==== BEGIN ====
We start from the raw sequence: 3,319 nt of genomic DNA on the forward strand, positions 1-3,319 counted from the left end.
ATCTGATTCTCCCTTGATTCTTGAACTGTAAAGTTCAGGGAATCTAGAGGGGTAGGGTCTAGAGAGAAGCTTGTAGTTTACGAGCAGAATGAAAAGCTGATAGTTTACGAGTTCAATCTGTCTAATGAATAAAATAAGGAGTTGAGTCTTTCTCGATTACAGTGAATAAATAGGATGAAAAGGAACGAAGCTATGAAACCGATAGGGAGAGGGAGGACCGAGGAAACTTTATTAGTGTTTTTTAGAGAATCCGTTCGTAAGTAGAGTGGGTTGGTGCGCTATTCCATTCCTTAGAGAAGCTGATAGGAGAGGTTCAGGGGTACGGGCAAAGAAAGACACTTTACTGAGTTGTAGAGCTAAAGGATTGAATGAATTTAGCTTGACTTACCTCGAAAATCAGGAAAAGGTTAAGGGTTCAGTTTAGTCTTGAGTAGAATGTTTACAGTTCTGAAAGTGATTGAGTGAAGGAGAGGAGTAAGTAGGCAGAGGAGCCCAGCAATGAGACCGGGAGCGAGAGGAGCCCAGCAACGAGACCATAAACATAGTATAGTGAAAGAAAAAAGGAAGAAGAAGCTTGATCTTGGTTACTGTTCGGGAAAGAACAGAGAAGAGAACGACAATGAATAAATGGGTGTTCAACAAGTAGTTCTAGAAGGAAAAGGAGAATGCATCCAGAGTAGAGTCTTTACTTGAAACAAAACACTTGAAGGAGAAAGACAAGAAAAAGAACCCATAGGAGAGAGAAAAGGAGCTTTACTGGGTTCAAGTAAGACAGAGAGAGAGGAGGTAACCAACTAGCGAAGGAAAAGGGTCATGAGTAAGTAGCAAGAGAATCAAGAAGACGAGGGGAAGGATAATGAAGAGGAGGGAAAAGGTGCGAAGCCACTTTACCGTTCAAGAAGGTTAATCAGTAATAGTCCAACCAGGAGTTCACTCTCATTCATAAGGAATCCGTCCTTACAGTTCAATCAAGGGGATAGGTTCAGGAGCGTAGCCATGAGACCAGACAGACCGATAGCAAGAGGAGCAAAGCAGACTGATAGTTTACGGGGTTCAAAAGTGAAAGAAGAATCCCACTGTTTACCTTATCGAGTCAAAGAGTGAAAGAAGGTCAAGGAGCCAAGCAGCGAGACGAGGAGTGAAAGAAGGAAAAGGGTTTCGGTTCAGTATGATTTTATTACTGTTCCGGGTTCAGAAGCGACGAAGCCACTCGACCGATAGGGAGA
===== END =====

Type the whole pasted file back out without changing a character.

We start from the raw sequence: 3,319 nt of genomic DNA on the forward strand, positions 1-3,319 counted from the left end.
ATCTGATTCTCCCTTGATTCTTGAACTGTAAAGTTCAGGGAATCTAGAGGGGTAGGGTCTAGAGAGAAGCTTGTAGTTTACGAGCAGAATGAAAAGCTGATAGTTTACGAGTTCAATCTGTCTAATGAATAAAATAAGGAGTTGAGTCTTTCTCGATTACAGTGAATAAATAGGATGAAAAGGAACGAAGCTATGAAACCGATAGGGAGAGGGAGGACCGAGGAAACTTTATTAGTGTTTTTTAGAGAATCCGTTCGTAAGTAGAGTGGGTTGGTGCGCTATTCCATTCCTTAGAGAAGCTGATAGGAGAGGTTCAGGGGTACGGGCAAAGAAAGACACTTTACTGAGTTGTAGAGCTAAAGGATTGAATGAATTTAGCTTGACTTACCTCGAAAATCAGGAAAAGGTTAAGGGTTCAGTTTAGTCTTGAGTAGAATGTTTACAGTTCTGAAAGTGATTGAGTGAAGGAGAGGAGTAAGTAGGCAGAGGAGCCCAGCAATGAGACCGGGAGCGAGAGGAGCCCAGCAACGAGACCATAAACATAGTATAGTGAAAGAAAAAAGGAAGAAGAAGCTTGATCTTGGTTACTGTTCGGGAAAGAACAGAGAAGAGAACGACAATGAATAAATGGGTGTTCAACAAGTAGTTCTAGAAGGAAAAGGAGAATGCATCCAGAGTAGAGTCTTTACTTGAAACAAAACACTTGAAGGAGAAAGACAAGAAAAAGAACCCATAGGAGAGAGAAAAGGAGCTTTACTGGGTTCAAGTAAGACAGAGAGAGAGGAGGTAACCAACTAGCGAAGGAAAAGGGTCATGAGTAAGTAGCAAGAGAATCAAGAAGACGAGGGGAAGGATAATGAAGAGGAGGGAAAAGGTGCGAAGCCACTTTACCGTTCAAGAAGGTTAATCAGTAATAGTCCAACCAGGAGTTCACTCTCATTCATAAGGAATCCGTCCTTACAGTTCAATCAAGGGGATAGGTTCAGGAGCGTAGCCATGAGACCAGACAGACCGATAGCAAGAGGAGCAAAGCAGACTGATAGTTTACGGGGTTCAAAAGTGAAAGAAGAATCCCACTGTTTACCTTATCGAGTCAAAGAGTGAAAGAAGGTCAAGGAGCCAAGCAGCGAGACGAGGAGTGAAAGAAGGAAAAGGGTTTCGGTTCAGTATGATTTTATTACTGTTCCGGGTTCAGAAGCGACGAAGCCACTCGACCGATAGGGAGA